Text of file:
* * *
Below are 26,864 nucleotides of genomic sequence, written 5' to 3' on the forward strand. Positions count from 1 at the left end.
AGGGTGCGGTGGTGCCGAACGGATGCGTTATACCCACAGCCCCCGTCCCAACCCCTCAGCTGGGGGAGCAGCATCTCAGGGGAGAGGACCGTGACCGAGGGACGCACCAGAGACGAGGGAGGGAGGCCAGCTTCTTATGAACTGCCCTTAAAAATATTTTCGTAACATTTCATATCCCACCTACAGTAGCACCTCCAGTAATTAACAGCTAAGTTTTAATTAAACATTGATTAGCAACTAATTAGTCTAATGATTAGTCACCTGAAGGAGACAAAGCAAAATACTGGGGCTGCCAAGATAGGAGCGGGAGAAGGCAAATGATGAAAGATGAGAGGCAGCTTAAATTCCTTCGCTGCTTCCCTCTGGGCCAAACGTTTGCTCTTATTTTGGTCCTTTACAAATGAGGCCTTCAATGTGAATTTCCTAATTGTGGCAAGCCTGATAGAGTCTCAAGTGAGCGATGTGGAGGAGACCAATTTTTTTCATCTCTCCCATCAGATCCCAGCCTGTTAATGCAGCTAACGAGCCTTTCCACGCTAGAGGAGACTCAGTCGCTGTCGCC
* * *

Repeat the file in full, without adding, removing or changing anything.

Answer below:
Below are 26,864 nucleotides of genomic sequence, written 5' to 3' on the forward strand. Positions count from 1 at the left end.
AGGGTGCGGTGGTGCCGAACGGATGCGTTATACCCACAGCCCCCGTCCCAACCCCTCAGCTGGGGGAGCAGCATCTCAGGGGAGAGGACCGTGACCGAGGGACGCACCAGAGACGAGGGAGGGAGGCCAGCTTCTTATGAACTGCCCTTAAAAATATTTTCGTAACATTTCATATCCCACCTACAGTAGCACCTCCAGTAATTAACAGCTAAGTTTTAATTAAACATTGATTAGCAACTAATTAGTCTAATGATTAGTCACCTGAAGGAGACAAAGCAAAATACTGGGGCTGCCAAGATAGGAGCGGGAGAAGGCAAATGATGAAAGATGAGAGGCAGCTTAAATTCCTTCGCTGCTTCCCTCTGGGCCAAACGTTTGCTCTTATTTTGGTCCTTTACAAATGAGGCCTTCAATGTGAATTTCCTAATTGTGGCAAGCCTGATAGAGTCTCAAGTGAGCGATGTGGAGGAGACCAATTTTTTTCATCTCTCCCATCAGATCCCAGCCTGTTAATGCAGCTAACGAGCCTTTCCACGCTAGAGGAGACTCAGTCGCTGTCGCC